Title, story and other aspects of the book:
The very title of the book confuses me. The featuring of a colon ( : ) in the title, leaves a doubt in my mind that it is going to be series and there are more books to come this A Maverick Heart series. For examples, A Maverick Heart: Between Peace and Family  or maybe, A Maverick Heart: Between Honey and Money. Well, there are just some possibilities, which I derived from the title of the book. 

I would take liberty to ask a doubt to the author, himself. How did you come up with a blurb like that?

Seriously, if anyone goes through the description on the back of the book (also mentioned in the plot section of the review) they will think that the book is misplaced in the Fiction shelf because it sounds more like a Physics text-book than a Fictitious novel. Resonance. Frequencies. Output. Come on, man, don't you want people to pick up your book. I suggest author to reconsider his choice of blurb for his book.

If you overlook all the above mentioned aspects and come across to read the book, you will love the first chapter. Though, I always hated the the poems in a story, I liked it in this book. It was a very good start, enough to induce interest into the readers, who are scared of the thick size of the book and tiny font. Yeah, weight of the book itself has scared me. Add to that, about 400 pages of medium sized font prose, every paragraph separated with blank space - the typical Leadstart Corp publishing style.

Post the first chapter, I dozed off after reading every chapter. To be more frank, I dozed off multiple times in middle of some chapters. I don't understand why such scrutinized description of a scene is very important. Only someone who has experienced every second of the story could write with so much detail. Even then, I don't think there should so much deatiling to the story. It bores not just me, but any reader. A lot of dialogues missed quotation marks ( " ). The book could use a great deal of editing.

Readers, I want to make it clear that I don't hold any personal grudge against the author. I know, some, if not all, of my words might sound harsh to both author and publishers, but I am here to provide a honest feedback and I know no politer way expressing my feelings. I say this because this is not the end of negatives points of the book, there are more to it and I also say that there are positive points to it, too. So, read on.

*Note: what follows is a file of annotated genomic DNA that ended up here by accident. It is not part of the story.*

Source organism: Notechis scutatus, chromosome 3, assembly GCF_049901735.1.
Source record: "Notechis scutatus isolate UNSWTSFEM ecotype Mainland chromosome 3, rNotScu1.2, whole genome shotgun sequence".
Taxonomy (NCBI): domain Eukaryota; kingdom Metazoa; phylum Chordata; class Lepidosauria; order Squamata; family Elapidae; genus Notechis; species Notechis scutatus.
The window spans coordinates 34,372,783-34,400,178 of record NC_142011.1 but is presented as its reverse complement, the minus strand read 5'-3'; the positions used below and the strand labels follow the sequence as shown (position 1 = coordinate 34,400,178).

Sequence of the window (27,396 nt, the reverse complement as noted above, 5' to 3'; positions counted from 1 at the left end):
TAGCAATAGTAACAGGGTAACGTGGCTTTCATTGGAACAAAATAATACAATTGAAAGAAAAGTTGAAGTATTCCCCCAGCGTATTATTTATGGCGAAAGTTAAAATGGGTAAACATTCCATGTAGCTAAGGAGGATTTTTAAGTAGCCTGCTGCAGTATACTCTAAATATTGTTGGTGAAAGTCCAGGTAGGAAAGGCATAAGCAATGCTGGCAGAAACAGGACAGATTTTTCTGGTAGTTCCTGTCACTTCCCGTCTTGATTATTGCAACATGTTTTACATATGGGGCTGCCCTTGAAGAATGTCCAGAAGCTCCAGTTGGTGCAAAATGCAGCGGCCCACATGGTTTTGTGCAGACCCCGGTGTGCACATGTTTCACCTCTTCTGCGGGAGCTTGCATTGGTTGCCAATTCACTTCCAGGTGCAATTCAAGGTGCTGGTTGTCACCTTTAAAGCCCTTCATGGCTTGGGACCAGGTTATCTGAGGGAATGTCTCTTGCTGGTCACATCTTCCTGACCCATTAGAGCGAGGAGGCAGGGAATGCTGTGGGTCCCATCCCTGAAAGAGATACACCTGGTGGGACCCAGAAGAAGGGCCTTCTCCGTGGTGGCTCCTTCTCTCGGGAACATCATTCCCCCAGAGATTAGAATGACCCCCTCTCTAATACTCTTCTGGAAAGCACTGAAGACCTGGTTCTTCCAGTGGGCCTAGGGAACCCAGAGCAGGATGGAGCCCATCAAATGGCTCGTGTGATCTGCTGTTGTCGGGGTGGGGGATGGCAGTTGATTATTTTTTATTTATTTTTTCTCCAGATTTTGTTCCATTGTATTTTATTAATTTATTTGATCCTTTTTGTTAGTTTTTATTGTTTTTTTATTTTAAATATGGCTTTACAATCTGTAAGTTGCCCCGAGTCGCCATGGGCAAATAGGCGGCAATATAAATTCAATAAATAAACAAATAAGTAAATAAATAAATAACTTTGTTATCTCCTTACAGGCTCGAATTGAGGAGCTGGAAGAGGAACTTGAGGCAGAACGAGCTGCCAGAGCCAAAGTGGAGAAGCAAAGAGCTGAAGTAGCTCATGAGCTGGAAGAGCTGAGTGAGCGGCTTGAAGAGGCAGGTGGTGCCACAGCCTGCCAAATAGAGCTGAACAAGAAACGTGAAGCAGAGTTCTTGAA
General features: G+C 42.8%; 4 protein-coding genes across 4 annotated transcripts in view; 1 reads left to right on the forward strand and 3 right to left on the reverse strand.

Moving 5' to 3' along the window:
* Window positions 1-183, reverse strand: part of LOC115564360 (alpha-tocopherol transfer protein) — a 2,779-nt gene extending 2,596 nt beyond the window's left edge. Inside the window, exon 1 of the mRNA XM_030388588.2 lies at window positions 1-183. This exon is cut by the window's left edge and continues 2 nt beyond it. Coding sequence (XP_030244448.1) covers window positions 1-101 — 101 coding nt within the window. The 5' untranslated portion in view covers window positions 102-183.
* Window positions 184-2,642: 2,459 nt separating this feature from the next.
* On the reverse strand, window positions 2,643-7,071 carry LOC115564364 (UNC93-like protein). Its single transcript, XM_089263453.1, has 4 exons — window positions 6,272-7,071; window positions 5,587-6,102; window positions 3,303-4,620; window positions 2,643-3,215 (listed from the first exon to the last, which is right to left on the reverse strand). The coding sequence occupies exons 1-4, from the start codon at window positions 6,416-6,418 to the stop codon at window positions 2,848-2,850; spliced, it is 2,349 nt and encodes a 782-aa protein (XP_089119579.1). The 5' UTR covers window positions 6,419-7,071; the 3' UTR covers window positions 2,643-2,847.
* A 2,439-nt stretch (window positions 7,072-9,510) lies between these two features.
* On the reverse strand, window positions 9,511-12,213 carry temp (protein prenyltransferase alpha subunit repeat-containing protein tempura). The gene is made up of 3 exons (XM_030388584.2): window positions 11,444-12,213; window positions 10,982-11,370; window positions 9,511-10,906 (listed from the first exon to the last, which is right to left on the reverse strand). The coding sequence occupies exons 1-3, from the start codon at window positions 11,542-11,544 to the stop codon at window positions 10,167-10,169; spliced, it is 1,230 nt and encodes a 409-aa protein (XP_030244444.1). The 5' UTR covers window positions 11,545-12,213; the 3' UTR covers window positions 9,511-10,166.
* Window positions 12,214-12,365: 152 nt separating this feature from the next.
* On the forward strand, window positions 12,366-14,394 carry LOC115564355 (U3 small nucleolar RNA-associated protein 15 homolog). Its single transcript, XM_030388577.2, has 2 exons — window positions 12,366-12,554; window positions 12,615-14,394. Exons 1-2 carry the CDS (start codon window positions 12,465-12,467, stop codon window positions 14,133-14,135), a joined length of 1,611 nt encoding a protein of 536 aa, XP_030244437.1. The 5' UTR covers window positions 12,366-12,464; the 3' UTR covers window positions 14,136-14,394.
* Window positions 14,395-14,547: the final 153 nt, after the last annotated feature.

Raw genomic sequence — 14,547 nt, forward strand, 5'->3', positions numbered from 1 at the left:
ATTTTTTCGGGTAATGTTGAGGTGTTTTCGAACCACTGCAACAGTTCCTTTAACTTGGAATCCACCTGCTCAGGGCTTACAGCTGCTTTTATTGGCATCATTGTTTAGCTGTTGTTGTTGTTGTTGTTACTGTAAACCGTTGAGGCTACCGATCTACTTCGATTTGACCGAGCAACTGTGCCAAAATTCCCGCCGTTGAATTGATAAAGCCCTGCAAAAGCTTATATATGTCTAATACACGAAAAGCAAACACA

I think the author should get a clarity about the narration in which he decides to narrate the story; whether it is the first-person or the third. Because the story starts with the first-person narration of Rahul. It goes on to explain parts of the story which doesn't involve the protagonist himself. That is the huge drawback about the first-person narration and I think author should have chose third-person narration. But then, in the later half of the story, the authors goes to narrate the story in third-person narration. There is no I in the story. A new character named Rahul (who was formerly the protagonist)  is born. A very huge drawback.

The only plus point about the entire book is the story. Or rather, the concept of the story. The never-ending list of the negatives will discourage any reader with a right mind. The concept of story dealing with the corrupt politics, Indian parents blind-preferences to NRI grooms, various conflicts in Indian society, women's struggle against their will and ethics, to name a few.

Final Verdict:
I wouldn't give this book a second look, if ever I come across it. Shukla ji, you must have taken more care of the story and the book, too.

I would recommend it to no one. I guess it is better that way. Some books should be left unread...

"This book review is a part of The Readers Cosmos Book Review Program. To get free books visit thereaderscosmos.blogspot.com."